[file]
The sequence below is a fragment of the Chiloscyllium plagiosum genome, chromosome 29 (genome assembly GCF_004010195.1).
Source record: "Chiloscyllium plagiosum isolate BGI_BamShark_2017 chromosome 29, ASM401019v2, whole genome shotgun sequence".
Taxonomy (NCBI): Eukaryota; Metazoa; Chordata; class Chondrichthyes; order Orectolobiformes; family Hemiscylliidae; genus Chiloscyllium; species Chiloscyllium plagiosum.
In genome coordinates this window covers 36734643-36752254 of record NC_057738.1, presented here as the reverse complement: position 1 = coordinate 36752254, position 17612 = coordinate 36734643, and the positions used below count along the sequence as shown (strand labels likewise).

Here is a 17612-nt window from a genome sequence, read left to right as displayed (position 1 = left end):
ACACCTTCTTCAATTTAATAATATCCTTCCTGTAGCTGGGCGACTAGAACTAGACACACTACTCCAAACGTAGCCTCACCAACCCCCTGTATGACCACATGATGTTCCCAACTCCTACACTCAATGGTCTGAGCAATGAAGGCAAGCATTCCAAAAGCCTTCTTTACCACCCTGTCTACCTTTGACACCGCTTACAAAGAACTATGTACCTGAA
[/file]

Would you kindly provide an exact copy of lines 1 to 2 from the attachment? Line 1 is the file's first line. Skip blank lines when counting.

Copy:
The sequence below is a fragment of the Chiloscyllium plagiosum genome, chromosome 29 (genome assembly GCF_004010195.1).
Source record: "Chiloscyllium plagiosum isolate BGI_BamShark_2017 chromosome 29, ASM401019v2, whole genome shotgun sequence".